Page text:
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4/22/2019 4:29 pm  #1

bivy bag insights

anyone have a bivy bag,, how do you like it, any insights?  i am looking a buying one in the near future


4/22/2019 8:12 pm  #2

Re: bivy bag insights

Me too SP...looking f/w to the input you get here


4/22/2019 10:58 pm  #3

Re: bivy bag insights

Used one 20+ years ago complements of the Canadian government. Civilian models may be a little better but my advice would be to look at a hammock.


4/23/2019 5:00 am  #4

Re: bivy bag insights

I have not used one yet but my son got one about a year ago. He works for a trail crew on 8-day gigs and gets out on his free time every chance he gets. He goes solo a lot plus climbs up in the snow covered mountains. He loves his bivy over his TarpTent.  You can put it just about anywhere and don't have to worry about being able to tie it down like a tent. Pretty sure his is goretex but I know it's waterproof.


4/23/2019 6:38 am  #5

Re: bivy bag insights

Had this discussion a few years ago.

I stand by 90% of what I said. Pros and Cons. I would add this though. I swapped out my Big Agnes Fly Creek 2P I mention in the thread for a TarpTent Moment DW and this tent has kind of changed my perspective. For canoe camping anyway. The point is raised in the thread a few times but solo tents have become so light that unless you are a real gram counter, hiker or just love the simplicity of them and the ability to easily lay out under the stars the tent might be the better option.

That TarpTent is a fairly roomy 1P tent that I can have up in a minute or so. It only weighs 2 lbs. That’s well more than the bivy I mention but again for canoe camping it’s more than acceptable.

Video of how fast this tent goes up.

I honestly don't think I could like a solo shelter more. So it has now stolen the top spot as my go to shelter on solo trips and I don’t see that changing any time soon.

I have a couple of bivies but I think they will now be repurposed to hiking or very short trips only.

Last edited by ShawnD (4/23/2019 6:43 am)

We do not go to the green woods and crystal waters to rough it, we go to smooth it.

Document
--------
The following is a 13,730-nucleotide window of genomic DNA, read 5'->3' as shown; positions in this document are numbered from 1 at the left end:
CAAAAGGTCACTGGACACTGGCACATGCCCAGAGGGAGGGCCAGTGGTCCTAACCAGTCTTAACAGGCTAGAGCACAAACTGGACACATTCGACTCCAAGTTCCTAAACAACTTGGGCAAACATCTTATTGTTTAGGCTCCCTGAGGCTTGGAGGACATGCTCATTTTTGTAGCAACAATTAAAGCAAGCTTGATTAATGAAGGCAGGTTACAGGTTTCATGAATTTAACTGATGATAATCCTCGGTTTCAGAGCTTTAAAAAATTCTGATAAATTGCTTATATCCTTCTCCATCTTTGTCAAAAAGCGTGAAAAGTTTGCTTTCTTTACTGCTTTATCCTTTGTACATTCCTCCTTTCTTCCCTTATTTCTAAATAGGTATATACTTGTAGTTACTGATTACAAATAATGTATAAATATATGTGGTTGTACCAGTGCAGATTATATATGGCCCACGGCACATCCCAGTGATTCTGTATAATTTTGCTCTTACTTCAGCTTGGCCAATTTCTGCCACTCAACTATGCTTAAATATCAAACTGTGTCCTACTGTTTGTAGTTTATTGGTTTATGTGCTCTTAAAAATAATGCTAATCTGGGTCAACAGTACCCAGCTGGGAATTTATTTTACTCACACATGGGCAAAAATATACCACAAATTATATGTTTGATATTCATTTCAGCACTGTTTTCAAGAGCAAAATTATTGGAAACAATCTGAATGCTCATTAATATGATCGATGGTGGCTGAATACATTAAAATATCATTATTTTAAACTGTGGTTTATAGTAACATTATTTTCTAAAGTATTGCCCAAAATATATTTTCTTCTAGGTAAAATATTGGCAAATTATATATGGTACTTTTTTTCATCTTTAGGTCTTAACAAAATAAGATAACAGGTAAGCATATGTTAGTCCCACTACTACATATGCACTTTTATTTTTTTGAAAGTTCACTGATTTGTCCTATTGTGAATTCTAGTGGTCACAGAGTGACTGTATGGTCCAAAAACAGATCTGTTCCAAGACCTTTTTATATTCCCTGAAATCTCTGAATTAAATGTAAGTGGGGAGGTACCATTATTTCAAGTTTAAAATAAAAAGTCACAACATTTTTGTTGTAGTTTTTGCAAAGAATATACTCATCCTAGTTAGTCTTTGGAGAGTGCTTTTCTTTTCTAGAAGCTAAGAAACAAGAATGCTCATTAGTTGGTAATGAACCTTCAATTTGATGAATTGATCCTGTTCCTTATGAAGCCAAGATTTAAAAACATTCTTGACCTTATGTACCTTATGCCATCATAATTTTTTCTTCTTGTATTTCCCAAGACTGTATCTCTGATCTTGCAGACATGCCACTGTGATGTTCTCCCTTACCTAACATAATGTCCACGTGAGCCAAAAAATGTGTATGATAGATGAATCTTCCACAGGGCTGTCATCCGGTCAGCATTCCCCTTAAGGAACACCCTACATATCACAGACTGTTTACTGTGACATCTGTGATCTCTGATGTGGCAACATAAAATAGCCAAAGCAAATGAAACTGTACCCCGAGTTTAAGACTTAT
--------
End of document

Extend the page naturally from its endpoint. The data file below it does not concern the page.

- George Washington Sears

4/23/2019 6:49 am  #6

Re: bivy bag insights

Based upon the many glowing reviews online, I bought a new Military Modular Sleep System Goretex bivy a few years ago for under $100.
Here are my findings:
- As you might expect with something used by the military, this is a very rugged piece of gear. High quality zippers and overall solid construction.
- It's very heavy and bulky.
- A deal killer for most of the camping season in Ontario: no bug screen.
- No tie downs for the corners means when you roll, the bivy can roll with you.
- No tie off loop at the top of the bag means the bivy lies on your face.
- I'm 6' tall and weigh about 225 pounds. I can't use any sleeping pad thicker than a Thermarest Pro Lite Plus, or I'll be squished between the pad and the top of the bivy.
- I'm a side sleeper who splays my arms out in front of me when I sleep. The bag is too narrow for me to do this comfortably.
- You can't properly fit a 6.5 foot long, 25 inch wide sleeping pad properly in the bivy.
- It does make a nice addition to your sleep system in a tent that will add a few degrees of warmth when used outside of your sleeping bag.

Hope these observations help when it comes time to pick your bivy!


4/23/2019 8:12 am  #7

Re: bivy bag insights

wow, thanks for all the info ,,, i am looking  at the outdoor research aurora bivy,, clearance product from atmosphere $118.00 great deal.  i am concerned about room inside the bivy using my sleeping bag and pad,, i am 5`7 and 160lbs. i think i will have room.  these bivy bags are difficult to locate,,,, i have a mec scout tarp to tie above the bivy in rainy weather,,
    i have used a hammock over the years and i find that the hammock hyper extends my knee with the contour of the bag,, good idea 

Last edited by swedish pimple (4/23/2019 8:13 am)

     Thread Starter

4/23/2019 10:51 am  #8

Re: bivy bag insights

I second the hammock idea over a bivy however find the leg hyper extension an issue as well. I Have adapted my set up over the years and most recently found putting something under my knees helps allot. Also laying on t he diagonal takes some of that away as well. Love my hammock. Bone dry in all kinds  of weather summer and winter.


4/23/2019 11:40 am  #9

Re: bivy bag insights

​The king of all bivvies is the OR Advanced Bivy. MSRP $400. Goretex. It keeps out the rain and it does a better job of managing condensation than pretty much any other Bivy. That said even the best are prone to condensation issues. I have never heard of one being truly condensation free in wet humid environments. On wet humid days or cool days in APP with big swings in temperature you may feel damp in the morning. Where your sleeping bag touches the Bivvy it will get damp. Or it may get soaked depending on how well any vents are set up.

Outside of mountaineering use, I don't see any advantage the Bivy has over a tent. There are tents that are lighter, smaller, cheaper and more liveable than the OR Advanced Bivy. Getting up, dressed and packing away your bivy on a rainy morning sucks. 

I use the TarpTent Moment DW that Shawn mentioned earlier. It is my favourite shelter! It takes 1-2 minutes to set up. Can be set up pretty much anywhere in APP. It is is cheaper, lighter, smaller in your pack and more liveable than the OR Advanced Bivy. I can hang out in there, bring all my stuff inside, get dressed in there. I can pack up everything inside the tent when it is raining.

Sure there might be smaller, lighter bivies but there are also smaller lighter tents. Check out this video of Doug Outside's experience with an OR Bivy in the rain last fall. 


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